Haec Olim Meminisse

A poem by Madison Julius Cawein

Febrile perfumes as of faded roses
In the old house speak of love to-day,
Love long past; and where the soft day closes,
Down the west gleams, golden-red, a ray.

Pointing where departed splendor perished,
And the path that night shall walk, and hang,
On blue boughs of heaven, gold, long cherished
Fruit Hesperian, that the ancients sang.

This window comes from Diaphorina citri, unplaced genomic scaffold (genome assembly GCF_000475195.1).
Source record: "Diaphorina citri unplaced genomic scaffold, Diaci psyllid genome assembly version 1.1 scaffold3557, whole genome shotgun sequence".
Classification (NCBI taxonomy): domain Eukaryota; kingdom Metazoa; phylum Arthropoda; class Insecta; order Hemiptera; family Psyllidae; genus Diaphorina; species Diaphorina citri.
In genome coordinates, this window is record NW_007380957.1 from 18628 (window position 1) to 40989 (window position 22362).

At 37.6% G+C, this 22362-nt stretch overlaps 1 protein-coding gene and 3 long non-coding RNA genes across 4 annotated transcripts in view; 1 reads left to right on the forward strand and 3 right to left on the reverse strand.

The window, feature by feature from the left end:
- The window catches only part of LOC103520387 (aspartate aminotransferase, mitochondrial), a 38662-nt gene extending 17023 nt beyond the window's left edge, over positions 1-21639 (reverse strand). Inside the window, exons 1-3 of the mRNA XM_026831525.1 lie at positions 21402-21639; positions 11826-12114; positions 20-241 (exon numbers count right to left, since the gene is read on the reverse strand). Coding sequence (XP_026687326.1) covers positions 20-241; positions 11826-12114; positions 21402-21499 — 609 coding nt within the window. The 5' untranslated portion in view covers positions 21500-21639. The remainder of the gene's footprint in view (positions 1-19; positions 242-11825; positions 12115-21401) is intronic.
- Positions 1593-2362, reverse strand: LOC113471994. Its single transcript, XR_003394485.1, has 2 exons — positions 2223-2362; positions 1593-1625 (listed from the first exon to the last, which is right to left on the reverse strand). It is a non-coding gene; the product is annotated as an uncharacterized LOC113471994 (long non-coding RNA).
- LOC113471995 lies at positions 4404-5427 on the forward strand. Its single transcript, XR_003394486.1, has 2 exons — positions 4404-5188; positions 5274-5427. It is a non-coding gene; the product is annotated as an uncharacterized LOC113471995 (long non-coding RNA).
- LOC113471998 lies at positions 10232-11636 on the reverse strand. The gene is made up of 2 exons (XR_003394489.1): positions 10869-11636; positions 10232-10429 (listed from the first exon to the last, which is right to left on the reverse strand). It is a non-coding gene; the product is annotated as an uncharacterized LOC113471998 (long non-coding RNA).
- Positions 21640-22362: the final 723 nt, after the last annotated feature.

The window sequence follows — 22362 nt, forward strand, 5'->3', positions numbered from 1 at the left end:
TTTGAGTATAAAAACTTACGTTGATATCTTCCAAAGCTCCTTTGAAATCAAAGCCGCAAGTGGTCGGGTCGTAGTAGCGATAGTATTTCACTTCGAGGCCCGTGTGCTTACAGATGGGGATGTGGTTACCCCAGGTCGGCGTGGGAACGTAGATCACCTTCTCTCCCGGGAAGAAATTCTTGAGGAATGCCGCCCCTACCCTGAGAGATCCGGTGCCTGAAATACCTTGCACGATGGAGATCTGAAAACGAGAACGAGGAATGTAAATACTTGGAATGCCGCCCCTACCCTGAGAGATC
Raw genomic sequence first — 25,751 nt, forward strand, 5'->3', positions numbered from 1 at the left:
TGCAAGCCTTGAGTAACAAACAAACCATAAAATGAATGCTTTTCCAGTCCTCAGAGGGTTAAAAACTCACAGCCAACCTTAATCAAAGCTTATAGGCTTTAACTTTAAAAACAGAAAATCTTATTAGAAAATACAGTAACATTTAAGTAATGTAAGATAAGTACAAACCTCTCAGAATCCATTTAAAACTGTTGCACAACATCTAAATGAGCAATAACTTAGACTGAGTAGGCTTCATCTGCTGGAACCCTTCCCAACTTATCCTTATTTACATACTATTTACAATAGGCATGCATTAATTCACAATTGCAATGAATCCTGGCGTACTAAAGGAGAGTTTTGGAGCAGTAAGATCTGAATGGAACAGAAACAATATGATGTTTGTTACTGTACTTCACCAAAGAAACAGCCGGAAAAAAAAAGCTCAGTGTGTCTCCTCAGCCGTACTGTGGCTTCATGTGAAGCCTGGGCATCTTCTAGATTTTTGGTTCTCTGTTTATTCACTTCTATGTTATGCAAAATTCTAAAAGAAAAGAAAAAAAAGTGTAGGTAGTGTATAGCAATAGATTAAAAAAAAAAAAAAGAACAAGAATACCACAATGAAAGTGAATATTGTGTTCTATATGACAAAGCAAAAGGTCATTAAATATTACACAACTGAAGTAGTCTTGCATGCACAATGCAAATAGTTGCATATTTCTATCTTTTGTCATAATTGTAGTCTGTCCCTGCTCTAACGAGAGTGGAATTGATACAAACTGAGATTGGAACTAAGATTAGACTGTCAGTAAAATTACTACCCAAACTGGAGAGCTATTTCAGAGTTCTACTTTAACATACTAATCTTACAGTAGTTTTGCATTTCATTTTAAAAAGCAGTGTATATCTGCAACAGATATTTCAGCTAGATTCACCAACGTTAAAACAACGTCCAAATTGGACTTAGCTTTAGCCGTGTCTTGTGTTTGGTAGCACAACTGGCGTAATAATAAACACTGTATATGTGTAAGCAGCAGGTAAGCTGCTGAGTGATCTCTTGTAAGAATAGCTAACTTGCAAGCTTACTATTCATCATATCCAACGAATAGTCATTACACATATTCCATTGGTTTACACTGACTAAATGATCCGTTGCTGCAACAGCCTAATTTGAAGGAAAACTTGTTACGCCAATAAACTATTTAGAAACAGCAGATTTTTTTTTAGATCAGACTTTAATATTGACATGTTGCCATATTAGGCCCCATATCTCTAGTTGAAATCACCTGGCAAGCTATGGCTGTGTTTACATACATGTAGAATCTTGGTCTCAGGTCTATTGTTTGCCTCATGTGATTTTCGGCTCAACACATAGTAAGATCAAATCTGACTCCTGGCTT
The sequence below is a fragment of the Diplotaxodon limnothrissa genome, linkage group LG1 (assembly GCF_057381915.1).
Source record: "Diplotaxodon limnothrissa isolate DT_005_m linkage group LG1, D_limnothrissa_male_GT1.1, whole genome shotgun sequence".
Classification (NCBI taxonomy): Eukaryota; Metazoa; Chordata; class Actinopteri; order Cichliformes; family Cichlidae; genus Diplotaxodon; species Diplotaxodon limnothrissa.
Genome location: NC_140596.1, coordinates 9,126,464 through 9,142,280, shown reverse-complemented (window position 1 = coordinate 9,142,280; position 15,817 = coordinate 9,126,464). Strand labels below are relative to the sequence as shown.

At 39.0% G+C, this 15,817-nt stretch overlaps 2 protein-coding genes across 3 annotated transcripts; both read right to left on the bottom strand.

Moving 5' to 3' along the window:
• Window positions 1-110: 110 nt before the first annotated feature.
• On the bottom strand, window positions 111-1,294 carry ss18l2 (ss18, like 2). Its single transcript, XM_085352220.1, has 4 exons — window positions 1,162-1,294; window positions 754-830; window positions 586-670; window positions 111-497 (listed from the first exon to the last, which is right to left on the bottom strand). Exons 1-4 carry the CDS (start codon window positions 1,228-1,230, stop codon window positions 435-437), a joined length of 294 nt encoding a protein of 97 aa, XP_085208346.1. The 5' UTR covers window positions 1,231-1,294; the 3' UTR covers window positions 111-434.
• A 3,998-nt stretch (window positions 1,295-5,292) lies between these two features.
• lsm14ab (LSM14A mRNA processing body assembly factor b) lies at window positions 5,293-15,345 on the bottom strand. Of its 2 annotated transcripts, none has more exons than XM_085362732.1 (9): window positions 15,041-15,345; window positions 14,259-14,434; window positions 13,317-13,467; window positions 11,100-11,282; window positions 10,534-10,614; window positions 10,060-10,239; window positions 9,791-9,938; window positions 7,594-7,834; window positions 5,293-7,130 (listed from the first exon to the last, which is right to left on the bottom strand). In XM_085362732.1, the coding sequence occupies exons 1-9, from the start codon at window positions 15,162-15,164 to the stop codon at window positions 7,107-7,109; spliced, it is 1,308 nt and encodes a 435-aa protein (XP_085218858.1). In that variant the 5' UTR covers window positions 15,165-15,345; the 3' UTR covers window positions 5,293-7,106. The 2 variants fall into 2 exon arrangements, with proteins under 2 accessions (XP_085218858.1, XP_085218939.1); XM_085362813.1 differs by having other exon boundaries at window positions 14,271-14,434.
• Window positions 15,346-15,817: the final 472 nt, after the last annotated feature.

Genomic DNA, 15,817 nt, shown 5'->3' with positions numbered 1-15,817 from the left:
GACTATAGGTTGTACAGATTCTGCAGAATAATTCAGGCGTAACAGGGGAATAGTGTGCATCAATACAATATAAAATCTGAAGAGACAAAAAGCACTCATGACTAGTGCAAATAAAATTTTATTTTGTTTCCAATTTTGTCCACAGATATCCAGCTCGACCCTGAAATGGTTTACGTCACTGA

And to him, who sits there dreaming, musing,
At the window in the twilight wan,
Like old scent of roses interfusing,
Comes a vision of a day that's gone.

And he sees Youth, walking brave but dimly
'Mid the roses, in the afterglow;
And beside him, like a star seen slimly,
Love, who used to meet him long-ago.

And again he seems to hear the flowers
Whispering faintly of what no one knows
Of the dreams they dreamed there for long hours,
Youth and Love, between their hearts a rose.

Youth is dead; and Love, oh, where departed!
Like the last streak of the dying day,
Somewhere yonder, in a world uncharted,
Calling him, with memories, away.

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